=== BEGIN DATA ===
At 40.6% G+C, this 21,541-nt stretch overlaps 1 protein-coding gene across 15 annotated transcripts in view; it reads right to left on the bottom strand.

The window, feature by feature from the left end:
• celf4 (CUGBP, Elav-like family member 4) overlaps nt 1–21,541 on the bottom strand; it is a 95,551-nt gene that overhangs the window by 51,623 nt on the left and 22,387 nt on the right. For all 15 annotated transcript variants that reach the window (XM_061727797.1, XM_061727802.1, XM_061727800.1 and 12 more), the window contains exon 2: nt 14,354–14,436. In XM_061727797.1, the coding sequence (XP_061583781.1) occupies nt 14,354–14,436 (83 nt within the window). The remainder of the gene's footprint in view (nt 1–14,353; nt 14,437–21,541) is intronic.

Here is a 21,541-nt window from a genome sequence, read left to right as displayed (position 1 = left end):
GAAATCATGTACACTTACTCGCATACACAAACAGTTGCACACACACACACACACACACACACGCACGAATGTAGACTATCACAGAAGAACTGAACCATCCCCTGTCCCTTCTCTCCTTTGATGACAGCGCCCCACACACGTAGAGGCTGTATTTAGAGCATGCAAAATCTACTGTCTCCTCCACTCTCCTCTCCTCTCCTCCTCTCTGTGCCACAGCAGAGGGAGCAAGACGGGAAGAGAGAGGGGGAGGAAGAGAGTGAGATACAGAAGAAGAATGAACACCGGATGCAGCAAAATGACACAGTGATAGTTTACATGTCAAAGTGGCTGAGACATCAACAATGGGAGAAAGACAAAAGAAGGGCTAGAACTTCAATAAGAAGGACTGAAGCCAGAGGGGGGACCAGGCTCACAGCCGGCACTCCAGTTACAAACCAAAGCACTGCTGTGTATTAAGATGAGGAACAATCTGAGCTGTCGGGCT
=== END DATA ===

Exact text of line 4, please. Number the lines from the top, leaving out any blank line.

Here is a 21,541-nt window from a genome sequence, read left to right as displayed (position 1 = left end):